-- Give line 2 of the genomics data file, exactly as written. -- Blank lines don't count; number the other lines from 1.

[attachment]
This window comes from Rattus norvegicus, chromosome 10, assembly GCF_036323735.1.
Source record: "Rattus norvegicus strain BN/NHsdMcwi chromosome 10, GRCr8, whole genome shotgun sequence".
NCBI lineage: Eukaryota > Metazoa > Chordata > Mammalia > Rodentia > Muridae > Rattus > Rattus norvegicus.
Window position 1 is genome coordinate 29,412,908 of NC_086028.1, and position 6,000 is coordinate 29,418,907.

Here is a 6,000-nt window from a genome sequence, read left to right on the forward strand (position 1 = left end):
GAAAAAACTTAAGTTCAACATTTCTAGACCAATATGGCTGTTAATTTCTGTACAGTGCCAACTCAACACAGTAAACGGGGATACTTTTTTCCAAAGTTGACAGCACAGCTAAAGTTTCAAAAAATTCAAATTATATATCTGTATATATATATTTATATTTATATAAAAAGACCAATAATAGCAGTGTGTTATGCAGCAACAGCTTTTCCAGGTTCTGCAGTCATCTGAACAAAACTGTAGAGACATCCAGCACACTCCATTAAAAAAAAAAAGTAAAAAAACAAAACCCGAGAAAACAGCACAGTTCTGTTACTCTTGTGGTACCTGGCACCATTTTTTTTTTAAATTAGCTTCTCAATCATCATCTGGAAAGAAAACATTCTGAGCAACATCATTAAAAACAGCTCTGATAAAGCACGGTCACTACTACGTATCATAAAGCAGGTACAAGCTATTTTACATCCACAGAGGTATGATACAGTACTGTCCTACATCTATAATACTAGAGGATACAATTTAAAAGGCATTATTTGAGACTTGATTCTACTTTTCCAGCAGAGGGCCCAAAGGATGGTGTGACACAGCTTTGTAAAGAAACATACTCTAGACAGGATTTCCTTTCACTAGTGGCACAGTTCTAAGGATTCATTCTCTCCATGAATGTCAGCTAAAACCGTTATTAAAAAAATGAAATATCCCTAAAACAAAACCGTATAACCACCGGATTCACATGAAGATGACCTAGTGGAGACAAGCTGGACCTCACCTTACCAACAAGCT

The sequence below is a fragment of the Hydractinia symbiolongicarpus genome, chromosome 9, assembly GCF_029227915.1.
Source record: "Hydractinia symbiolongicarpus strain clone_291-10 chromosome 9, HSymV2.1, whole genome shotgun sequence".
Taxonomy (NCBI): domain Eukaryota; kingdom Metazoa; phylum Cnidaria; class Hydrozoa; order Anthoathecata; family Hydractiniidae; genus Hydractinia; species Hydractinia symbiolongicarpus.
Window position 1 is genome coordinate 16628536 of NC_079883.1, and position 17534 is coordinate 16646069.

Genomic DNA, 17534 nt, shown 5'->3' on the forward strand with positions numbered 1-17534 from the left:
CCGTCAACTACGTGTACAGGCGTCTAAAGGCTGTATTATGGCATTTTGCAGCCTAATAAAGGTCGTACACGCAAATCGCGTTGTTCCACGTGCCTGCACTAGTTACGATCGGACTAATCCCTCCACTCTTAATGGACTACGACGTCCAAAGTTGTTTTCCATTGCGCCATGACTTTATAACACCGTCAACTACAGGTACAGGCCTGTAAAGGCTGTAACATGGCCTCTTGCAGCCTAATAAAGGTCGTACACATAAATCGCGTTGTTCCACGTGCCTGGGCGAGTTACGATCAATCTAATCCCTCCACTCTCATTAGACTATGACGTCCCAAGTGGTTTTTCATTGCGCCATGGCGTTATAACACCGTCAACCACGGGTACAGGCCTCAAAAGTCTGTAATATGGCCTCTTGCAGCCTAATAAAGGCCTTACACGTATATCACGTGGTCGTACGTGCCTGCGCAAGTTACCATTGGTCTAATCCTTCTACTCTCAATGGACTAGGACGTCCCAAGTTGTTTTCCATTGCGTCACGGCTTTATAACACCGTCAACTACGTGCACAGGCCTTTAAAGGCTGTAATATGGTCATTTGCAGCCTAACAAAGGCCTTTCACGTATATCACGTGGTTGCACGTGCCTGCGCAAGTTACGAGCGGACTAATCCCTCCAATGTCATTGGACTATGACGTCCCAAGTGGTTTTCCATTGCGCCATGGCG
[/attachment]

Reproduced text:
Source record: "Rattus norvegicus strain BN/NHsdMcwi chromosome 10, GRCr8, whole genome shotgun sequence".